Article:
Lopp explained that a few entities routing the majority of the payments on the network may not be as much of an issue if those entities are running many nodes. However, he continued:
“There would still be a concern that those few entities could choose to turn off all of their nodes, wreaking havoc until such time as Lightning Network users could re-establish new channels and ‘heal’ the network via on-chain transactions.”
Lopp also noted possible censorship and privacy issues related to centralization among a small number of entities:
“Centralization among a small number of entities would also pose privacy and censorship issues, making it harder to route around uncooperative entities or those known to collect data for the purposes of deanonymization.”
Blockstream’s Rusty Russell, who is working on his own implementation of the Lightning Network, has noted his belief that the layer-2 protocol will likely feature a Tor-esque arms race between those who wish to preserve privacy and those who wish to abolish it. Russell and other Lightning Network developers are also working on Tor-style onion routing for the network.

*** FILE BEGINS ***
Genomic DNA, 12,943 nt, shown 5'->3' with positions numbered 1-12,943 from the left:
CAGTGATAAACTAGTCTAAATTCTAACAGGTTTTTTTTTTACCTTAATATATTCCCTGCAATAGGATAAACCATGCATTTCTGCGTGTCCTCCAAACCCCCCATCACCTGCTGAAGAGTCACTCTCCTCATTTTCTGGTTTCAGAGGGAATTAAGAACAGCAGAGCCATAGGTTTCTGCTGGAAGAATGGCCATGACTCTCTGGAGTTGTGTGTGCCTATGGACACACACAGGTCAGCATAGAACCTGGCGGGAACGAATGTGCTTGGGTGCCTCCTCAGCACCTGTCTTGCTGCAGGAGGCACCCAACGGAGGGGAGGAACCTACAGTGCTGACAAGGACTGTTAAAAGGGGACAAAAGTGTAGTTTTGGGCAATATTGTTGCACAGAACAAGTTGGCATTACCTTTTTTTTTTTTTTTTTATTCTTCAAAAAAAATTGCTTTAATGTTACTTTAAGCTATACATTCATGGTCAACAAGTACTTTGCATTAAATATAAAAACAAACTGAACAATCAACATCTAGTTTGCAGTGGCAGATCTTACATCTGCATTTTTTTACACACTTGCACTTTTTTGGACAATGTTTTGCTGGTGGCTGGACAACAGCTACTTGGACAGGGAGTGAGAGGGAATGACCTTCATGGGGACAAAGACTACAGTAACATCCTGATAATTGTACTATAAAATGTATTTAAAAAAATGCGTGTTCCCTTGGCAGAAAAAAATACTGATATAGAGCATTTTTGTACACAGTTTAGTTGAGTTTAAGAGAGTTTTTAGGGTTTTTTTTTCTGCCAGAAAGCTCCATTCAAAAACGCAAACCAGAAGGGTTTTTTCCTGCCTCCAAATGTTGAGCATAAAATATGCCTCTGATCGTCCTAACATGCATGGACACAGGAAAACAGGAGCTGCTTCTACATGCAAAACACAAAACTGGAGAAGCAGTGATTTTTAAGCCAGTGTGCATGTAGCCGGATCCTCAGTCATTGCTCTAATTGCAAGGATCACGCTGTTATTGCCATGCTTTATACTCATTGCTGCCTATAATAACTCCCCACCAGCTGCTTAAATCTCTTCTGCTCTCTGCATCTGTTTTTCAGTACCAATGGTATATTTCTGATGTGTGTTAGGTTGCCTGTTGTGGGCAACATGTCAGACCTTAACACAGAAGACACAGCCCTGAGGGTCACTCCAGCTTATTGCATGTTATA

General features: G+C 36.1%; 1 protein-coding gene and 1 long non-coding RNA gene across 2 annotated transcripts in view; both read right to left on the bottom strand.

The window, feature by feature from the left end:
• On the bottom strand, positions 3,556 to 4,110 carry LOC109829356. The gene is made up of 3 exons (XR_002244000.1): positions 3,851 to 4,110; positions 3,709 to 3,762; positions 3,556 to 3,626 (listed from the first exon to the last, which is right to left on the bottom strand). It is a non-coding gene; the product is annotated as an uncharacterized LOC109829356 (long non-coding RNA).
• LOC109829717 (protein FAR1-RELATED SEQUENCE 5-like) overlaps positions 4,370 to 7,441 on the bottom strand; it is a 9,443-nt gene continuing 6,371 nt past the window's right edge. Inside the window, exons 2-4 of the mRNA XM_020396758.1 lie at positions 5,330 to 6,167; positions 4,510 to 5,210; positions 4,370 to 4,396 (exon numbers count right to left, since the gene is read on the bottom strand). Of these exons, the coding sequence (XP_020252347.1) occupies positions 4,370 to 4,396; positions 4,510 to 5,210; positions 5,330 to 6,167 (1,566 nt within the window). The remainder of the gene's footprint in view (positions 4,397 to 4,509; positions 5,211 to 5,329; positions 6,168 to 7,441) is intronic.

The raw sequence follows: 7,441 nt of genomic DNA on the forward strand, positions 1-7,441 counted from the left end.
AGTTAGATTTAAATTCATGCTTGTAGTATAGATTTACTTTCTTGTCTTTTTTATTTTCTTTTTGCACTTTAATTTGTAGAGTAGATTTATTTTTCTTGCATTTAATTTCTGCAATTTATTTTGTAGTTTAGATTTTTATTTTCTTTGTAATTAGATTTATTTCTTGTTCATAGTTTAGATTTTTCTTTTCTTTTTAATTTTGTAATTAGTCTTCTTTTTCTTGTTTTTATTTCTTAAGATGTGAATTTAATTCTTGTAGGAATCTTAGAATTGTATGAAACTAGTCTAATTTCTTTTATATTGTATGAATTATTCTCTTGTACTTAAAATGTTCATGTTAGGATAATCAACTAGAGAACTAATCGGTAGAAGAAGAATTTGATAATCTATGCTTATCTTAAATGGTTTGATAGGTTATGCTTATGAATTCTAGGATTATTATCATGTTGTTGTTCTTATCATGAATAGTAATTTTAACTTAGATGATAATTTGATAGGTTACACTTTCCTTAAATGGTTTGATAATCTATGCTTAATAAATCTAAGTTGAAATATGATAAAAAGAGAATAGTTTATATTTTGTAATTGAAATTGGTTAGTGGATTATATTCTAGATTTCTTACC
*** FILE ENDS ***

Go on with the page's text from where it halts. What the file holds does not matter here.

Lopp told Bitcoin Magazine that many of the fears about the Lightning Network can only manifest in conjunction with mempool backlogs, which would make it difficult to re-establish a channel on the Lightning Network.
Coinbase Is Concerned About Centralization Risks
Representatives from Coinbase were rather concerned with the potential centralization risks associated with the Lightning Network during Dryja and Poon’s presentation. The Lightning Network creators were highly appreciative of this acknowledgement of the importance of decentralization from the Bitcoin exchange.
At least one Coinbase representative mentioned that the company is not necessarily looking to make money off the Lightning Network. For now, it simply views it as a way to improve the products and services it already offers its users.
Kyle Torpey is a freelance writer and researcher who has been following Bitcoin since 2011. His work has been featured in VICE Motherboard, Business Insider, NASDAQ, New York Post,The Next Web, American Banker, and other media outlets. You can view all his work at kyletorpey.com or sign up for his personal newsletter.